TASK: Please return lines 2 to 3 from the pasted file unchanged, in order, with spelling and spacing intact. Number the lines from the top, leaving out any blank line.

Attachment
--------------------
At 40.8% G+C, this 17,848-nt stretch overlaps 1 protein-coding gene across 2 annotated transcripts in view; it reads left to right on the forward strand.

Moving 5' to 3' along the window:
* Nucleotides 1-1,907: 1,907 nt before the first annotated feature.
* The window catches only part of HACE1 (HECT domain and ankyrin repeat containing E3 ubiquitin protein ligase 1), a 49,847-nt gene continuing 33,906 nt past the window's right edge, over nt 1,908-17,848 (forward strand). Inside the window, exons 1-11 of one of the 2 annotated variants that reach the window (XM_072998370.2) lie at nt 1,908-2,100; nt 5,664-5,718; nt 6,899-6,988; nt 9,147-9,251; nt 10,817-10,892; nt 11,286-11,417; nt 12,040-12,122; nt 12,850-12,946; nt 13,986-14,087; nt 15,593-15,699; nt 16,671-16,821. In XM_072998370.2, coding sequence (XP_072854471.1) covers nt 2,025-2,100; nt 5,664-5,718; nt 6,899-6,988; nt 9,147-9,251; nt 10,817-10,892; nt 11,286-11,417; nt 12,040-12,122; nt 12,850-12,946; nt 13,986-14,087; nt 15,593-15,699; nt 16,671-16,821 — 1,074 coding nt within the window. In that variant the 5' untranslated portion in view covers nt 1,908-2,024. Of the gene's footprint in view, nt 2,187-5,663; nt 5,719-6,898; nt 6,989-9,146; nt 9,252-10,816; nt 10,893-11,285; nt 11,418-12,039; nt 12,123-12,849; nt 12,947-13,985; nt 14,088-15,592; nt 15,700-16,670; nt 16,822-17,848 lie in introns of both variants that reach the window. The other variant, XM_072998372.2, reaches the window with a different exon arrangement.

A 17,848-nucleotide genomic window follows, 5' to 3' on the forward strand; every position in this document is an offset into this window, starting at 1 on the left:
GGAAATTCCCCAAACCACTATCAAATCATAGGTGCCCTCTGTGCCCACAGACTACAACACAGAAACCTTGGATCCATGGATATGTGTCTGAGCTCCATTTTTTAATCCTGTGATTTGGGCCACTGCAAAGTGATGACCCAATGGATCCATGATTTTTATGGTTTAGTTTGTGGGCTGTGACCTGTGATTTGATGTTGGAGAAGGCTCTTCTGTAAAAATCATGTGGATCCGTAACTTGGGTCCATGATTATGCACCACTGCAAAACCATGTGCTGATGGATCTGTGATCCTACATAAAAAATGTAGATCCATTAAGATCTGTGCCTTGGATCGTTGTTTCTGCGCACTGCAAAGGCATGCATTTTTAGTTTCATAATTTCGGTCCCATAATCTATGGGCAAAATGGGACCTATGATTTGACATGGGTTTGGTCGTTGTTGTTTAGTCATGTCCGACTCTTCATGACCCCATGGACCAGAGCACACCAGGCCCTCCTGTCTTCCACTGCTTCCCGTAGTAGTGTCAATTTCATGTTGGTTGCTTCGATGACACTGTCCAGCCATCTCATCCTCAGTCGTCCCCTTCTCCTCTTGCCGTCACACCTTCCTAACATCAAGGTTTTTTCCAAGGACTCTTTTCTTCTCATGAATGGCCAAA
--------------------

Moving 5' to 3' along the window:
* Nucleotides 1-1,907: 1,907 nt before the first annotated feature.